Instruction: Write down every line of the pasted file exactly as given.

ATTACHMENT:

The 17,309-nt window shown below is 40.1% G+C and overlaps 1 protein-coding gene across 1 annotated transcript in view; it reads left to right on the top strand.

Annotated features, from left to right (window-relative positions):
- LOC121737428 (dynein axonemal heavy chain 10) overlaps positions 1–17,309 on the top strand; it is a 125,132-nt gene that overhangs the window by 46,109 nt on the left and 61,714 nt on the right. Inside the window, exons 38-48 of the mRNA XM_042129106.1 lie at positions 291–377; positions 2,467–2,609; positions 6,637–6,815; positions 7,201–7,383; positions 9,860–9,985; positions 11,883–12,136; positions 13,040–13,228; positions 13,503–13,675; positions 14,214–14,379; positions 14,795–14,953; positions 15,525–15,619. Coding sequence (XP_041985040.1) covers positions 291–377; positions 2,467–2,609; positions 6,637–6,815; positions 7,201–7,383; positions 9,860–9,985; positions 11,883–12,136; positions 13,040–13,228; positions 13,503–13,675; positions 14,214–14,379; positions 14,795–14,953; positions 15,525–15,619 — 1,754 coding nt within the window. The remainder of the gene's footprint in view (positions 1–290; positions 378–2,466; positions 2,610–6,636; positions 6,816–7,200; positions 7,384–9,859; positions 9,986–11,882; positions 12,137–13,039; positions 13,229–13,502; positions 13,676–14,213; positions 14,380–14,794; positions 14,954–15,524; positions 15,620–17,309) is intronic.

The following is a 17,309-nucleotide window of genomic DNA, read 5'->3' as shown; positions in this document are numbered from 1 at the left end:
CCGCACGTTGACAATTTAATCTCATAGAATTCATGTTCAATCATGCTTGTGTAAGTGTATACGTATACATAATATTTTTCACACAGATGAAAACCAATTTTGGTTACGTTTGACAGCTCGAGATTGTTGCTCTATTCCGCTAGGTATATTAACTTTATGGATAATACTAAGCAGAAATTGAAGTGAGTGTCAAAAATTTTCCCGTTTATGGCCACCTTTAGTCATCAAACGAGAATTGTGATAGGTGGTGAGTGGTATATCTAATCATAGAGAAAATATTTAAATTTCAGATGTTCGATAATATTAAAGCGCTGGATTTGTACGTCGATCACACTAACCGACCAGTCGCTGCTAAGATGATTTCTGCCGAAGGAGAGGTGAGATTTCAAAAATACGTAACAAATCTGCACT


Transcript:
The 17,309-nt window shown below is 40.1% G+C and overlaps 1 protein-coding gene across 1 annotated transcript in view; it reads left to right on the top strand.

Annotated features, from left to right (window-relative positions):
- LOC121737428 (dynein axonemal heavy chain 10) overlaps positions 1–17,309 on the top strand; it is a 125,132-nt gene that overhangs the window by 46,109 nt on the left and 61,714 nt on the right. Inside the window, exons 38-48 of the mRNA XM_042129106.1 lie at positions 291–377; positions 2,467–2,609; positions 6,637–6,815; positions 7,201–7,383; positions 9,860–9,985; positions 11,883–12,136; positions 13,040–13,228; positions 13,503–13,675; positions 14,214–14,379; positions 14,795–14,953; positions 15,525–15,619. Coding sequence (XP_041985040.1) covers positions 291–377; positions 2,467–2,609; positions 6,637–6,815; positions 7,201–7,383; positions 9,860–9,985; positions 11,883–12,136; positions 13,040–13,228; positions 13,503–13,675; positions 14,214–14,379; positions 14,795–14,953; positions 15,525–15,619 — 1,754 coding nt within the window. The remainder of the gene's footprint in view (positions 1–290; positions 378–2,466; positions 2,610–6,636; positions 6,816–7,200; positions 7,384–9,859; positions 9,986–11,882; positions 12,137–13,039; positions 13,229–13,502; positions 13,676–14,213; positions 14,380–14,794; positions 14,954–15,524; positions 15,620–17,309) is intronic.

The following is a 17,309-nucleotide window of genomic DNA, read 5'->3' as shown; positions in this document are numbered from 1 at the left end:
CCGCACGTTGACAATTTAATCTCATAGAATTCATGTTCAATCATGCTTGTGTAAGTGTATACGTATACATAATATTTTTCACACAGATGAAAACCAATTTTGGTTACGTTTGACAGCTCGAGATTGTTGCTCTATTCCGCTAGGTATATTAACTTTATGGATAATACTAAGCAGAAATTGAAGTGAGTGTCAAAAATTTTCCCGTTTATGGCCACCTTTAGTCATCAAACGAGAATTGTGATAGGTGGTGAGTGGTATATCTAATCATAGAGAAAATATTTAAATTTCAGATGTTCGATAATATTAAAGCGCTGGATTTGTACGTCGATCACACTAACCGACCAGTCGCTGCTAAGATGATTTCTGCCGAAGGAGAGGTGAGATTTCAAAAATACGTAACAAATCTGCACT